Taking a closer look at three of James Horner's best film scores
- Murray Robertson
- 23 June 2015
Oscar-winning composer was as prolific as he was talented and will be sorely missed by everyone who loves film
Hollywood composer James Horner was killed in a plane crash on Monday morning. The trained pilot was reportedly alone when he crashed his small private plane in California. The award-winning 61-year-old was responsible for the music of Titanic, Braveheart, Apollo 13 and many more films.
Born in Los Angeles in 1953, Horner spent his early years in London where he attended the Royal College of Music before returning to the US to further his studies. Horner's first feature film credit was on 1979's The Lady in Red, but it was Star Trek II: The Wrath of Khan in 1982, which firmly established his credentials as a popular film composer. Horner later forged a tremendously successful working relationship with James Cameron, composing music for the two biggest films of all time, Titanic and Avatar. Titanic remains the biggest-selling album of all time, selling over 30 million copies worldwide, and it earned Horner two Academy Awards.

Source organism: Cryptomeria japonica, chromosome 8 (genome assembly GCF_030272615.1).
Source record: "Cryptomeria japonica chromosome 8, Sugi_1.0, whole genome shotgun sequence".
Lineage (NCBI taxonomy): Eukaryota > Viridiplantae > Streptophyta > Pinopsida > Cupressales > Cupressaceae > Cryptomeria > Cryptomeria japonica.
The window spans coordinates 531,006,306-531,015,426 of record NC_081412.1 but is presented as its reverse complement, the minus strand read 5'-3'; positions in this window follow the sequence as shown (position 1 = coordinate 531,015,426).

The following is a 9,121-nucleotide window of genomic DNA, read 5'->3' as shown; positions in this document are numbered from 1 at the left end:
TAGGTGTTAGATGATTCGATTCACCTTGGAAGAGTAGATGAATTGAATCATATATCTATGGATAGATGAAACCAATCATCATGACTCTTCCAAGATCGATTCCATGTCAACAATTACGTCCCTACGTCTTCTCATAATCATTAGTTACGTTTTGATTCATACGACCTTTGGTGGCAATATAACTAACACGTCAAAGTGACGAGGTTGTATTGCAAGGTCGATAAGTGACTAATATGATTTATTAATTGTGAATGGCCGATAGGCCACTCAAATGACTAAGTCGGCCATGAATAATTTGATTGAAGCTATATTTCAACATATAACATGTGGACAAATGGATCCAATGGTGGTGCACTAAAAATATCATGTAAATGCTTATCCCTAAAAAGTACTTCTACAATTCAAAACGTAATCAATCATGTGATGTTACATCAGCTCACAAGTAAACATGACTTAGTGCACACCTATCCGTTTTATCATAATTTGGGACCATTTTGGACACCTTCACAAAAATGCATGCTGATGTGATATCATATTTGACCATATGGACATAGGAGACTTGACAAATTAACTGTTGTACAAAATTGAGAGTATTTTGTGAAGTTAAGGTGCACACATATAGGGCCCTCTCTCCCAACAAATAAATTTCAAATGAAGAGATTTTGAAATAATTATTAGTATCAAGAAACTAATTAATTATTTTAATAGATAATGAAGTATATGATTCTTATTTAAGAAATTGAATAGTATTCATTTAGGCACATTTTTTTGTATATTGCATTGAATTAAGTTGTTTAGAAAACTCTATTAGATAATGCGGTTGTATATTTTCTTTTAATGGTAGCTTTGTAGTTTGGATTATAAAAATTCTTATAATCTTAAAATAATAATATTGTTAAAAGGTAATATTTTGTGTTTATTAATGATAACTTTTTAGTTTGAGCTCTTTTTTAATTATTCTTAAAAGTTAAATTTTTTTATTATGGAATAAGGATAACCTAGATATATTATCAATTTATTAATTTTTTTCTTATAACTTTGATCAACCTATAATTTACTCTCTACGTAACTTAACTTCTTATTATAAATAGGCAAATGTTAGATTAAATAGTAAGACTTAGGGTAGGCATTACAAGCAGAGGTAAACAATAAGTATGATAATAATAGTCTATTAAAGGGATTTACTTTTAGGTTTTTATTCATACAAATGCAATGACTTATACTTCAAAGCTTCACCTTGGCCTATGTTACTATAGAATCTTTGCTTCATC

Here are a few of Horner's best film scores in our humble opinion:
Star Trek II: The Wrath of Khan
Then 28 years old, Horner was hired to direct the second Star Trek film after budgetary constraints nixed the return of Jerry Goldsmith. Star Trek II is arguably the strongest of the original films and much of its success lies with Horner's varyingly powerful, mournful and playful orchestral cues.
Again following in Jerry Goldsmith's footsteps, Horner's follow-up score to Alien is full of thunder and bombast, a marked counterpoint to its forebear. Yet in among the military percussion there are sporadic moments of calm, such as the overt reference to Gayane's 'Adagio', used during the main titles.
Not only was that poster everywhere but the soundtrack was too. Thirty million copies were sold, enough to prompt Horner to release a follow-up album, Back to Titanic just eight months later. Never mind Céline Dion's much scorned signature song, Horner's sweeping score is a soaring ode to the majesty (and danger) of the ocean.
Make sure you check out the full list of James Horner scores, what a remarkable legacy.